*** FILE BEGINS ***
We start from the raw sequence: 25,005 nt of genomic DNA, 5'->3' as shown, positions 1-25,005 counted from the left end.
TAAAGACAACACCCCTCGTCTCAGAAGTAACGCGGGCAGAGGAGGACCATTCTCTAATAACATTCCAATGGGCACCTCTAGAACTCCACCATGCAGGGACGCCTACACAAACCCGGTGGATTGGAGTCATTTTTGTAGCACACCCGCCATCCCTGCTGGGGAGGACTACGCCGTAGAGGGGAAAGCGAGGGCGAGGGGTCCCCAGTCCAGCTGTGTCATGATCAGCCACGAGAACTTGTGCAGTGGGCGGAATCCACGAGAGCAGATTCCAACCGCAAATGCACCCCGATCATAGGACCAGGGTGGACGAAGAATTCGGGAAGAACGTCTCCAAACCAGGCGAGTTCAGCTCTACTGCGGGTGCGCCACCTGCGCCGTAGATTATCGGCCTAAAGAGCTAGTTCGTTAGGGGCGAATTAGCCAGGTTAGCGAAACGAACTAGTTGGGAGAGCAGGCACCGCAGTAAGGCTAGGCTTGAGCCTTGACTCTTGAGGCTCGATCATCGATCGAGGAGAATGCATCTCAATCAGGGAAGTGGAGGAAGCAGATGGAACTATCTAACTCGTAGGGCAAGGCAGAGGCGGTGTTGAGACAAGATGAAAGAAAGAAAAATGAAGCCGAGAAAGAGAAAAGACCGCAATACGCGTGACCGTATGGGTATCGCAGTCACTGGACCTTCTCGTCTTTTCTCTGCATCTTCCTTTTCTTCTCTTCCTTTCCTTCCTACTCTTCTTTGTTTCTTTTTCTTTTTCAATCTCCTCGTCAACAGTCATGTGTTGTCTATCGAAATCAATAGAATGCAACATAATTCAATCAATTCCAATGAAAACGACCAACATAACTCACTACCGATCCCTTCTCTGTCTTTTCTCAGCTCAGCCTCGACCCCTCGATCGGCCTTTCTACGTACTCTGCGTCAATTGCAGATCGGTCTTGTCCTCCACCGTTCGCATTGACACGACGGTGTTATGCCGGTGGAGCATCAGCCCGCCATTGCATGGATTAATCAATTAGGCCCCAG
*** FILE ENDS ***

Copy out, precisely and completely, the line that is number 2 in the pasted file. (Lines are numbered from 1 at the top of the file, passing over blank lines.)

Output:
TAAAGACAACACCCCTCGTCTCAGAAGTAACGCGGGCAGAGGAGGACCATTCTCTAATAACATTCCAATGGGCACCTCTAGAACTCCACCATGCAGGGACGCCTACACAAACCCGGTGGATTGGAGTCATTTTTGTAGCACACCCGCCATCCCTGCTGGGGAGGACTACGCCGTAGAGGGGAAAGCGAGGGCGAGGGGTCCCCAGTCCAGCTGTGTCATGATCAGCCACGAGAACTTGTGCAGTGGGCGGAATCCACGAGAGCAGATTCCAACCGCAAATGCACCCCGATCATAGGACCAGGGTGGACGAAGAATTCGGGAAGAACGTCTCCAAACCAGGCGAGTTCAGCTCTACTGCGGGTGCGCCACCTGCGCCGTAGATTATCGGCCTAAAGAGCTAGTTCGTTAGGGGCGAATTAGCCAGGTTAGCGAAACGAACTAGTTGGGAGAGCAGGCACCGCAGTAAGGCTAGGCTTGAGCCTTGACTCTTGAGGCTCGATCATCGATCGAGGAGAATGCATCTCAATCAGGGAAGTGGAGGAAGCAGATGGAACTATCTAACTCGTAGGGCAAGGCAGAGGCGGTGTTGAGACAAGATGAAAGAAAGAAAAATGAAGCCGAGAAAGAGAAAAGACCGCAATACGCGTGACCGTATGGGTATCGCAGTCACTGGACCTTCTCGTCTTTTCTCTGCATCTTCCTTTTCTTCTCTTCCTTTCCTTCCTACTCTTCTTTGTTTCTTTTTCTTTTTCAATCTCCTCGTCAACAGTCATGTGTTGTCTATCGAAATCAATAGAATGCAACATAATTCAATCAATTCCAATGAAAACGACCAACATAACTCACTACCGATCCCTTCTCTGTCTTTTCTCAGCTCAGCCTCGACCCCTCGATCGGCCTTTCTACGTACTCTGCGTCAATTGCAGATCGGTCTTGTCCTCCACCGTTCGCATTGACACGACGGTGTTATGCCGGTGGAGCATCAGCCCGCCATTGCATGGATTAATCAATTAGGCCCCAG